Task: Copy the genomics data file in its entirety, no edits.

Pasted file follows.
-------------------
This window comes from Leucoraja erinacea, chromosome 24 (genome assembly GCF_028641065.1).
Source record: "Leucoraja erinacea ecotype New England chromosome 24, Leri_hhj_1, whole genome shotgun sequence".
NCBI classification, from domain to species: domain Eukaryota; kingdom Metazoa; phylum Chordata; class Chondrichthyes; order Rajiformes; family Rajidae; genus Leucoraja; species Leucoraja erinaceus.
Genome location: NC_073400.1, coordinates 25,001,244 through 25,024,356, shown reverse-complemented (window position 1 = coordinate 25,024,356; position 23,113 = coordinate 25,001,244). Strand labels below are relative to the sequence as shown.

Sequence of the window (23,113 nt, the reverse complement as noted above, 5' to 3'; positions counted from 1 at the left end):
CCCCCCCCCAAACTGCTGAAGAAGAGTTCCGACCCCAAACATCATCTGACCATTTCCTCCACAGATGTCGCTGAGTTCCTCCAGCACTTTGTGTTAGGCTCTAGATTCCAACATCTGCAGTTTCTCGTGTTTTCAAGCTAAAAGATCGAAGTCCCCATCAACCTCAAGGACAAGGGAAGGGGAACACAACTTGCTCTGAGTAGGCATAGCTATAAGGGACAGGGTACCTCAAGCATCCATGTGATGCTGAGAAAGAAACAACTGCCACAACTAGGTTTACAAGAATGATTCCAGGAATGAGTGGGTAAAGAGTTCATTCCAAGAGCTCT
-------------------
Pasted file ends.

This window comes from Leucoraja erinacea, chromosome 24 (genome assembly GCF_028641065.1).
Source record: "Leucoraja erinacea ecotype New England chromosome 24, Leri_hhj_1, whole genome shotgun sequence".
NCBI classification, from domain to species: domain Eukaryota; kingdom Metazoa; phylum Chordata; class Chondrichthyes; order Rajiformes; family Rajidae; genus Leucoraja; species Leucoraja erinaceus.
Genome location: NC_073400.1, coordinates 25,001,244 through 25,024,356, shown reverse-complemented (window position 1 = coordinate 25,024,356; position 23,113 = coordinate 25,001,244). Strand labels below are relative to the sequence as shown.

Sequence of the window (23,113 nt, the reverse complement as noted above, 5' to 3'; positions counted from 1 at the left end):
CCCCCCCCCAAACTGCTGAAGAAGAGTTCCGACCCCAAACATCATCTGACCATTTCCTCCACAGATGTCGCTGAGTTCCTCCAGCACTTTGTGTTAGGCTCTAGATTCCAACATCTGCAGTTTCTCGTGTTTTCAAGCTAAAAGATCGAAGTCCCCATCAACCTCAAGGACAAGGGAAGGGGAACACAACTTGCTCTGAGTAGGCATAGCTATAAGGGACAGGGTACCTCAAGCATCCATGTGATGCTGAGAAAGAAACAACTGCCACAACTAGGTTTACAAGAATGATTCCAGGAATGAGTGGGTAAAGAGTTCATTCCAAGAGCTCT